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gone to please the passions and prejudices of a day, and which it is well to treasure up, as marks of the impotence of power, when it would torture genius into a violation of sincerity and truth.
In a chapel of one of the principal colleges in Paris, there was a picture representing the General-in-chief of the Army of Egypt, attended by some of his Aidesde-camp, paying a visit to the Plague Hospital. Since the restoration of the Bourbon family to the throne of France, Bonaparte has been converted into Christ, and his aides-de-camp into apostles. The artist who has made these alterations has not, however, thought it necessary entirely to change the costumes ; and our Saviour appears in the boots of Napoleon! An instance of similar absurdity occurred at Naples, where, to preserve Gros's magnificent picture of the Battle of Aboukir, a Neapolitan general, who never set foot in Egypt, has been substituted for Murat.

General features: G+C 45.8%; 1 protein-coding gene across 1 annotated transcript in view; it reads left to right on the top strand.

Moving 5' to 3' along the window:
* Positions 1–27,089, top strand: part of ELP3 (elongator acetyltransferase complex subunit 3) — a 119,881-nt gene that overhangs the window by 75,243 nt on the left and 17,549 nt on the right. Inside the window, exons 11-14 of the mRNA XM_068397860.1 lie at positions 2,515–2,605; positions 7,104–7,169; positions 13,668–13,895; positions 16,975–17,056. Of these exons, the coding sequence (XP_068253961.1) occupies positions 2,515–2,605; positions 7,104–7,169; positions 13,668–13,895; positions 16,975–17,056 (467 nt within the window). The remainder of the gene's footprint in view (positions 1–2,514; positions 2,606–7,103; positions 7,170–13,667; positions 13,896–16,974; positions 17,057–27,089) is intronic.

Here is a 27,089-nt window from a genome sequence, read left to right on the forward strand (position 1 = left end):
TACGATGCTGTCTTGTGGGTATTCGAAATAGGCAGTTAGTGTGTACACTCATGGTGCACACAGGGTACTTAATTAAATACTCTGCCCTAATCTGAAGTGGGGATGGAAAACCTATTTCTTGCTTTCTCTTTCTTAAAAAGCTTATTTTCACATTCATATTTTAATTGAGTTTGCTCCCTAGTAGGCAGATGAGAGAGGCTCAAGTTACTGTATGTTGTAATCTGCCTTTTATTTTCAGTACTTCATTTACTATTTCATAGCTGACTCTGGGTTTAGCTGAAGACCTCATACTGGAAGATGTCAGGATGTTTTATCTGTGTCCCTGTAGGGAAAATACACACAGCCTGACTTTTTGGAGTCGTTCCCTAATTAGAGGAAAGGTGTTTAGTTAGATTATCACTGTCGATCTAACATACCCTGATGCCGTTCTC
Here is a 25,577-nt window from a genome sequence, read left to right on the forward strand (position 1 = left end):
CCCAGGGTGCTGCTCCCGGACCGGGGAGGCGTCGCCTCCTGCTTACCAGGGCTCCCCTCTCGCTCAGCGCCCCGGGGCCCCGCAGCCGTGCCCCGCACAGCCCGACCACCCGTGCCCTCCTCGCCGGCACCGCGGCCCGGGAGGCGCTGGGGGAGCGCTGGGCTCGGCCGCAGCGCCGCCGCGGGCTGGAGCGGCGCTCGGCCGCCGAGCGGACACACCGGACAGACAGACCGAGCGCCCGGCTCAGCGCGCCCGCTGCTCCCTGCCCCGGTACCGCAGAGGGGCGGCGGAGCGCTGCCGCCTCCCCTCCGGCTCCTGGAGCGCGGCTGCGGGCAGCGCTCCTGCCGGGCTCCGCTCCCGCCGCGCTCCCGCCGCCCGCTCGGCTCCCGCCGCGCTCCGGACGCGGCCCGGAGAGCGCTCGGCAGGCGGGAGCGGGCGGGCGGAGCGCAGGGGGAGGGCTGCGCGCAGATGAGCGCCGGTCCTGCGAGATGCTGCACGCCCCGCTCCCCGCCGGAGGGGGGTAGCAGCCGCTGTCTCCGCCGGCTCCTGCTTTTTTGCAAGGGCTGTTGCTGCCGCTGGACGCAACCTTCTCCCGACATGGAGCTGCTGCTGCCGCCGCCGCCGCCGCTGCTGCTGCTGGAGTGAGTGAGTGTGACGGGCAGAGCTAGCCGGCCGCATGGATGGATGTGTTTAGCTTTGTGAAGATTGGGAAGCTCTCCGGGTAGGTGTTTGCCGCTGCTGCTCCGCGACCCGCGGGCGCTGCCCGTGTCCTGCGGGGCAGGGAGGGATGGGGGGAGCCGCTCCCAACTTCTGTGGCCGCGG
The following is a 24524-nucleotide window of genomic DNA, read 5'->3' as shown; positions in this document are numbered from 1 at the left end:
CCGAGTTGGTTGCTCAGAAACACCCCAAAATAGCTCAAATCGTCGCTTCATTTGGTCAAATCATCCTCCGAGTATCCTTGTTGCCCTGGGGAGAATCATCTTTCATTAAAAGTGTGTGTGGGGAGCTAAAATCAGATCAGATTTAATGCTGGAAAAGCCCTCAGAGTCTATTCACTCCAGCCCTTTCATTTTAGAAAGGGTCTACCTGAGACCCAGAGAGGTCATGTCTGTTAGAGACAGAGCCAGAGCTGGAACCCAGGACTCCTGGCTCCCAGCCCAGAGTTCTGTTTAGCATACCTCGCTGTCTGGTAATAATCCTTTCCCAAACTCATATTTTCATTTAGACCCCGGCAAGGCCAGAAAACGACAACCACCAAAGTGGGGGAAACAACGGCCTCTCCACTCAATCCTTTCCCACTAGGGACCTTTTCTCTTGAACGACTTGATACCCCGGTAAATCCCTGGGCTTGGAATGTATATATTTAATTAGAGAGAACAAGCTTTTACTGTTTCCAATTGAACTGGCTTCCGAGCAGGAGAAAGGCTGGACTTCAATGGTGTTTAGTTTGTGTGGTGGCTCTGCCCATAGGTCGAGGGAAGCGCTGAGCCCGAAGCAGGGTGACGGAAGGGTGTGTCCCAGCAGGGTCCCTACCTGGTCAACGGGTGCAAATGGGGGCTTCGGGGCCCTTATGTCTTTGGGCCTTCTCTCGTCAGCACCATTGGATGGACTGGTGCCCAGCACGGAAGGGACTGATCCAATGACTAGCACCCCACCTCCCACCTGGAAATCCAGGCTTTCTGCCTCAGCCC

Incongruities of this kind, in lower departments of the art, are too multiplied to enumerate. They are visible in almost every village ale-house sign, and even in the productions of some tolerably good engravers. Admiral Rodney in a red coat,—the Duke of Cumberland in a green shirt —and Wolfe, after the battle of Quebec, lying on the ground in a pair of new shoes, with the soles brightly polished, -are existing specimens of such blunders. A ludricous inadvertence was, however, committed by our great English genius, Sir Joshua Reylonds. Portraits were at that time almost always painted in one attitude,-one hand in the waistcoat, and the hat under the arm. A gentleman desired to have his hat on his head, in the picture, which was quickly finished in a commonplace attitude, done without much study, and sent home. On inspection, it was discovered, that although this gentleman, in his portrait, had one hat upon his head, yet there was another under his arm !
GOLDSMITI. When fortune not only leads, but also amply supplies the means of travelling to foreign countries, her votaries are happy indeed.